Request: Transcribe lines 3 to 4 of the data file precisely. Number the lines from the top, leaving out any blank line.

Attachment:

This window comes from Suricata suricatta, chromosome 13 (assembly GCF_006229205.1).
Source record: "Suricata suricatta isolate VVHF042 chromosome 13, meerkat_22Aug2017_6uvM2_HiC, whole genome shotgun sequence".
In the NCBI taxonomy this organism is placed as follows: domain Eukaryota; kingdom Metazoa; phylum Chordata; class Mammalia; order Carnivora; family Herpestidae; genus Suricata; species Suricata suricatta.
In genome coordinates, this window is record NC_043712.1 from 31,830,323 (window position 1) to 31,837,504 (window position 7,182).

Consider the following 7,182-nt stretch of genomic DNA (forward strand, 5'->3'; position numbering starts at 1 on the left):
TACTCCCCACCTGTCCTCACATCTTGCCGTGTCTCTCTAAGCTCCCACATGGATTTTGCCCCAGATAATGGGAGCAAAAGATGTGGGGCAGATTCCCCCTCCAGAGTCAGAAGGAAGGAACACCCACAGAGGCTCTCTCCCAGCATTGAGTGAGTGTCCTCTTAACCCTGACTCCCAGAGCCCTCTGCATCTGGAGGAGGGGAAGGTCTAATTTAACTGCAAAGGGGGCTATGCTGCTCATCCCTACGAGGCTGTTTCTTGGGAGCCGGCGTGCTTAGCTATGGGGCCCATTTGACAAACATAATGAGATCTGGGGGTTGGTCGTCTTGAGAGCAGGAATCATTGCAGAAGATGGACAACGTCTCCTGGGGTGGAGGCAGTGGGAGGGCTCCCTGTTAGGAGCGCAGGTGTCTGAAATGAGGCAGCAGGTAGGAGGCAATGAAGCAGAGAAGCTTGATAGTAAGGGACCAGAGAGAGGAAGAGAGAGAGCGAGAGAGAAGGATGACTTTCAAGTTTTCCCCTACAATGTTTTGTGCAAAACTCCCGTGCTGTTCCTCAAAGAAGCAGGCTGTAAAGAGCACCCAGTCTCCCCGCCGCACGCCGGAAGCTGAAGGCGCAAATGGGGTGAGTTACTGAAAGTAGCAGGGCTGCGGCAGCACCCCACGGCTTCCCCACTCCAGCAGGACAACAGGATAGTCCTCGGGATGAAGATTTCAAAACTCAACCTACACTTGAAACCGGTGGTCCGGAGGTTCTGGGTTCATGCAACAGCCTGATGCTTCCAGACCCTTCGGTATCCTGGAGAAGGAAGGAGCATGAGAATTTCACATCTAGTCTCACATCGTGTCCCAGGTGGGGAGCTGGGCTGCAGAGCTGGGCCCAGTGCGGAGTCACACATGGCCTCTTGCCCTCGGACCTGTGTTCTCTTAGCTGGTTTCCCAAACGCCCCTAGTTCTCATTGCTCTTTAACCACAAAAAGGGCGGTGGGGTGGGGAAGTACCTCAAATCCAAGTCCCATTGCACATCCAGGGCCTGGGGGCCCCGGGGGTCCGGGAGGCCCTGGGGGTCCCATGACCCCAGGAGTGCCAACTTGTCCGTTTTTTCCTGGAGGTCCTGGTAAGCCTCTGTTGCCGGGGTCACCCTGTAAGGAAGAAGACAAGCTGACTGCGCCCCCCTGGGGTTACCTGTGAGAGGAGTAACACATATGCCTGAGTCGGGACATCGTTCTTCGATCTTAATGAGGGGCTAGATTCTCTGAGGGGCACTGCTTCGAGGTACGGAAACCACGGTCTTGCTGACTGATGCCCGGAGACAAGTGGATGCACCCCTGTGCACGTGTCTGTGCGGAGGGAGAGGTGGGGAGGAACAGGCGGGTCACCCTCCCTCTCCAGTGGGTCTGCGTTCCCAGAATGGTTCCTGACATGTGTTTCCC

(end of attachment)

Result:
In the NCBI taxonomy this organism is placed as follows: domain Eukaryota; kingdom Metazoa; phylum Chordata; class Mammalia; order Carnivora; family Herpestidae; genus Suricata; species Suricata suricatta.
In genome coordinates, this window is record NC_043712.1 from 31,830,323 (window position 1) to 31,837,504 (window position 7,182).